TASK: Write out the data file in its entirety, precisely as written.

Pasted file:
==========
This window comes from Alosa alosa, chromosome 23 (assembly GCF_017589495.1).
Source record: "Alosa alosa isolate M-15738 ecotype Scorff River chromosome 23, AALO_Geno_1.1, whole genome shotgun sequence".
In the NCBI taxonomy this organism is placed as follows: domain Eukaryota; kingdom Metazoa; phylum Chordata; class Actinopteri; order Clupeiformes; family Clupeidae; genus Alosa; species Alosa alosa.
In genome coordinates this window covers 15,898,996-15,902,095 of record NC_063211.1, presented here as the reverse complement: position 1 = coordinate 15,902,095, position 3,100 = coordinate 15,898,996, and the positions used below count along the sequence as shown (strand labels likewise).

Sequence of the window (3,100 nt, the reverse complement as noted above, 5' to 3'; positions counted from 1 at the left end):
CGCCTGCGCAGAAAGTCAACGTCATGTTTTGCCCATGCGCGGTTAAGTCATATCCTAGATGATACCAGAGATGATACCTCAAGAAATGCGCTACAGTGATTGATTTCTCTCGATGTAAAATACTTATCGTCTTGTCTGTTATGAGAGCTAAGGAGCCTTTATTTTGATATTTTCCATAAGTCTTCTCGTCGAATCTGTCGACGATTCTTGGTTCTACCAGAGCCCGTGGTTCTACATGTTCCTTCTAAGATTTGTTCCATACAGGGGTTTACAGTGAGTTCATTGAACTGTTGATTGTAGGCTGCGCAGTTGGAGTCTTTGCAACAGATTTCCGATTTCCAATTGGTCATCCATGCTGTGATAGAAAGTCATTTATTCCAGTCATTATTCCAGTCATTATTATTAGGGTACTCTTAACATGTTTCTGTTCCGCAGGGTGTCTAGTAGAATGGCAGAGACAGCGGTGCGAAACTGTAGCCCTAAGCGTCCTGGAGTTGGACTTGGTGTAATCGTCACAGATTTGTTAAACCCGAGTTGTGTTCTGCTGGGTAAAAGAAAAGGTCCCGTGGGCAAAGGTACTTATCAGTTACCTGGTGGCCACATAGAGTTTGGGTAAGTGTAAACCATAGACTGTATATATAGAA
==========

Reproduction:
This window comes from Alosa alosa, chromosome 23 (assembly GCF_017589495.1).
Source record: "Alosa alosa isolate M-15738 ecotype Scorff River chromosome 23, AALO_Geno_1.1, whole genome shotgun sequence".
In the NCBI taxonomy this organism is placed as follows: domain Eukaryota; kingdom Metazoa; phylum Chordata; class Actinopteri; order Clupeiformes; family Clupeidae; genus Alosa; species Alosa alosa.
In genome coordinates this window covers 15,898,996-15,902,095 of record NC_063211.1, presented here as the reverse complement: position 1 = coordinate 15,902,095, position 3,100 = coordinate 15,898,996, and the positions used below count along the sequence as shown (strand labels likewise).

Sequence of the window (3,100 nt, the reverse complement as noted above, 5' to 3'; positions counted from 1 at the left end):
CGCCTGCGCAGAAAGTCAACGTCATGTTTTGCCCATGCGCGGTTAAGTCATATCCTAGATGATACCAGAGATGATACCTCAAGAAATGCGCTACAGTGATTGATTTCTCTCGATGTAAAATACTTATCGTCTTGTCTGTTATGAGAGCTAAGGAGCCTTTATTTTGATATTTTCCATAAGTCTTCTCGTCGAATCTGTCGACGATTCTTGGTTCTACCAGAGCCCGTGGTTCTACATGTTCCTTCTAAGATTTGTTCCATACAGGGGTTTACAGTGAGTTCATTGAACTGTTGATTGTAGGCTGCGCAGTTGGAGTCTTTGCAACAGATTTCCGATTTCCAATTGGTCATCCATGCTGTGATAGAAAGTCATTTATTCCAGTCATTATTCCAGTCATTATTATTAGGGTACTCTTAACATGTTTCTGTTCCGCAGGGTGTCTAGTAGAATGGCAGAGACAGCGGTGCGAAACTGTAGCCCTAAGCGTCCTGGAGTTGGACTTGGTGTAATCGTCACAGATTTGTTAAACCCGAGTTGTGTTCTGCTGGGTAAAAGAAAAGGTCCCGTGGGCAAAGGTACTTATCAGTTACCTGGTGGCCACATAGAGTTTGGGTAAGTGTAAACCATAGACTGTATATATAGAA